Noticing an internet forum thread entitled, ‘You know you’re getting old when . . .,’ a personal ‘when’ came swiftly to mind as: ‘. . . you hear (usually much younger) people discussing something as a matter of history, whereas, for you it, was lived experience.’
Dear oh dear, this can give rise to some fearful fulminating. And no more so than in regard to The Troubles. Even on ‘serious’ media channels like the BBC, I frequently hear this episode of Anglo/Irish relations referred to as a matter of religious strife. Apparently, someone like me who recalls those depressing early morning news reports of shootings and bombs in the Shankill, Ardoyne, Andersonstown or Sandy Row, as strikes either for or against the Nationalist cause, is mistaken – we’re now told that the violence was, first and foremost, a manifestation of sectarian hatred.
There is of course a correlation between Republicanism and Catholicism and another between matters Loyalist and Protestant, but the religious divide is secondary and coincidental. And as I find myself shouting at the radio, correcting these ill-informed youngsters on the history itself, I also begin to reflect on how inclined they are on this, and many other topics, to anchor the debate around the notion of hatred. This has become a word which the Libfascists revel in deploying to transform relative minor matters into issues involving the very basest of human motives and traits. It’s a paradigm of the use of manipulative semantics.
Next the Libfascists link that hatred word – and its attachment that they’ve implied to certain demographic classifications and behaviours, (e.g. ‘right wingers’ and believers in national sovereignty) – to racism, apparently the most abhorrent of all human character traits. But before judging that notion in its own right, consider the circumstances which surround and justify that charge. For a long time now we have had to accept that anyone brainwashed by Libfascism sees no difficulty with applying the term to a behaviour in which no reference has been made to race. Thus, an Englishman making fun of Welsh choir singing, a Brit bemoaning the building of a mosque in his locality or a Scots holidaymaker addressing every restaurant waiter as Pablo, are being ignorant racists.
There! – more crafty word play. From the Libfascist point of view anyone holding opinions of which they do not approve must be ignorant. People who say illiberal things are uneducated. Now this business of education is interesting for many an illiberal person’s education cv is much more impressive than that of a typical ovine Libfascist. Yet the latter believe that the more one learns about foreign cultures the more one will feel well disposed towards them. The reality of course is that often the reason someone doesn’t like or is wary of alien ways is because they’ve taken the trouble to research them in detail and identified specific points of undesirability. Even so, the Libfascist response – as seen for instance in media-reported incidents of ‘racism’ in the workplace – is to insist that transgressors be sent on (indoctrination) courses with titles such, ‘Diversity Awareness.’ Just to be belt-and-braces, the offender will be said to have *.*phobia – Islamophobia being probably the most often cited. And here is yet more weaponising of words, for the term ‘phobia’ can be taken to be in reference to an illogical reaction and a loose indication of mental instability. But, but, but, to be concerned about the longer term eroding effect of an alien culture on the established British way of life is no indication of illogical thinking – quite the opposite really. So, perhaps because the phobia slur may be rumbled, Libfascists are now topping-up the invective by introducing a derogatory physical appearance reference by calling such dreadful racists, ‘Gammons.’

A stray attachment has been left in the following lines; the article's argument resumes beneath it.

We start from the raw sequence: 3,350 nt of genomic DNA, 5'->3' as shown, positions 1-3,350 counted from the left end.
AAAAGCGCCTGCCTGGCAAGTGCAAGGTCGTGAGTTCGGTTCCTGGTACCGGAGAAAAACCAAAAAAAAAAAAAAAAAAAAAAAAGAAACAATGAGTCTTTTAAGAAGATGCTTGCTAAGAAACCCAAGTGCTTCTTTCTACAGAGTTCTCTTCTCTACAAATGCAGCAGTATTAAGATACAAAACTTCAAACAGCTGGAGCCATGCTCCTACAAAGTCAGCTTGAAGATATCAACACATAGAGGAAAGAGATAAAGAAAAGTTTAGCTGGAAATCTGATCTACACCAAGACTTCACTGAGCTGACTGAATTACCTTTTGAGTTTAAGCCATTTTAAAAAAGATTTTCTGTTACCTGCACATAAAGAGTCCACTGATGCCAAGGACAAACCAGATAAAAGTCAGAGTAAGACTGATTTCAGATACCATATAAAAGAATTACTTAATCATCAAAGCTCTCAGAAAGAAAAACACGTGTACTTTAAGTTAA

And what underlies the racism practised by Gammons? White Supremacy, apparently. Yet, while this may be an issue in the U.S., I don’t sense this at all in contemporary England. It is surely perfectly easy to understand that you may not like a person or group of people without feeling that you’re ‘better’ than them. Again I emphasise, for myself, and, I’m sure, on behalf of many others, the word ‘dislike,’ not, ‘hate.’ And this disposition is largely founded on aesthetics. I relate this to the characteristics of things such as the cultural ‘look,’ language, and, in terms of spoken English, accent, pronunciation and vocabulary. There is no corollary of an interest in persecution or genocide. Mind you, when I hear a multicultural issue being argued by someone who includes at least a couple of ‘like’s and a ‘ya know wha I mean’ in every sentence, and nary a ‘t’ fully pronounced at all, murder seems to me to be the fate of our precious English language